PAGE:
Against the background of the news on the presidential staff being funded from abroad, Moldova’s international partners increase their interference in internal political affairs even further
Vladimir ROTAR, RTA:
The political crisis in the republic is getting more and more tangled every day. The parliament is trying to counterattack the president in a desperate attempt to seize the tactical initiative. However, the main goal of the deputies – to postpone early elections – will apparently not be achieved. The state of emergency in the country will inevitably be removed by the Constitutional Court to be followed by Maia Sandu’s decree dissolving the legislature and putting an end to the current confrontation phase. This might happen any day now.
Therefore, we will all have to go to the polls again, most likely this summer. There is no doubt that the future electoral campaign will be one of the toughest and most irreconcilable in the history of Moldova. The degree of antagonism is off scale, and the losing side risks losing far more than just power and money. In the coming months, it can be expected that opponents will tell each other a lot of incriminating stories, trying to gain voters’ support.
In this regard, the parliamentary majority has much more prospect to succeed against the hopeless affair to confirm the government and postpone elections after Durlesteanu’s self-withdrawal. In recent weeks, as is known, the socialist media network was enthusiastically hyping up the case of the Ukrainian kidnapped judge Nikolai Chaus in Chisinau. In the light of recent events, this story has so far lost its relevance, but perhaps only temporarily. The profile parliamentary commission’s investigation findings will surely be brought to light at the right time in order to damage the president’s image as much as possible, who seems to be somehow involved in the theft of Chaus.
Recently, the mass media loyal to the PSRM helped promote another remarkable news that the president’s office staff is allegedly funded by foreign structures. In the end, the presidency had to admit that this information was true. As turned out, on January 1 she signed a memorandum of cooperation with the Konrad Adenauer Foundation in the field of “justice, sectoral reforms and communication.”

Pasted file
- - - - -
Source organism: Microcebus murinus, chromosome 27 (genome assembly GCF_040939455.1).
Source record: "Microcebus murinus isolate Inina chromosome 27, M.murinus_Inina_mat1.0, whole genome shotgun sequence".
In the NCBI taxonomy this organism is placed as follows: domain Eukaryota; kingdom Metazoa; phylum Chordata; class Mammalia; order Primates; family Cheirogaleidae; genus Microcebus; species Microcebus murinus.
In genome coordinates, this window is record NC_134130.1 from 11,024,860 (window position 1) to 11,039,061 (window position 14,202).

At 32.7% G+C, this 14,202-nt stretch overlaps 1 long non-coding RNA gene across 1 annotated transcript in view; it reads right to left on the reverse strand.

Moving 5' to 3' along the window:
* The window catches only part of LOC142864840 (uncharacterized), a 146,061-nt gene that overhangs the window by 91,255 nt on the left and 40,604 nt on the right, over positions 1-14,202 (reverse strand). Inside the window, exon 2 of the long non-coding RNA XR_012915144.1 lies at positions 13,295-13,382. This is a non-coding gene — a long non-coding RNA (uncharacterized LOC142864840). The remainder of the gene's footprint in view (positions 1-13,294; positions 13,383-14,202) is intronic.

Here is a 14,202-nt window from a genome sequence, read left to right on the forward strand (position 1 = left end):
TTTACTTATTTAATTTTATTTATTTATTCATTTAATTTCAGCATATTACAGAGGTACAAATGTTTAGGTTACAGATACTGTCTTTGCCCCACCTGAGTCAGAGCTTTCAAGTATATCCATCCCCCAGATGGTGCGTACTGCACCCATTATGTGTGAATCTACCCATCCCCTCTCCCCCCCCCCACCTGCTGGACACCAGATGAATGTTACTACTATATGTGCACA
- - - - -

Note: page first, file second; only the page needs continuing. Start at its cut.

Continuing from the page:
In principle, there is nothing reprehensible about the foreign advisory assistance. However, using such formats for this is inappropriate. The situation is far from being clear since the president’s office made no press release regarding the agreement with the German foundation and reported only after the press requested comments four months after the document was signed.
The fact that Maia Sandu has been assisted in her activities by European advisers and consultants in recent years is an open secret, as well as the fact that she is not only an ardent supporter but also a direct protégé of the West, primarily the European Union. It was never a secret that the PAS leader, together with her colleague from the DA Platform, regularly visited Brussels to see the ex-President of the European Council Donald Tusk, who supervised both politicians and smoothed out their contradictions, when necessary. Today, these advisers are holding official positions in the presidency being paid a “foreign salary”, an undoubtedly nasty fact for the state whose sovereign status has already been questionable.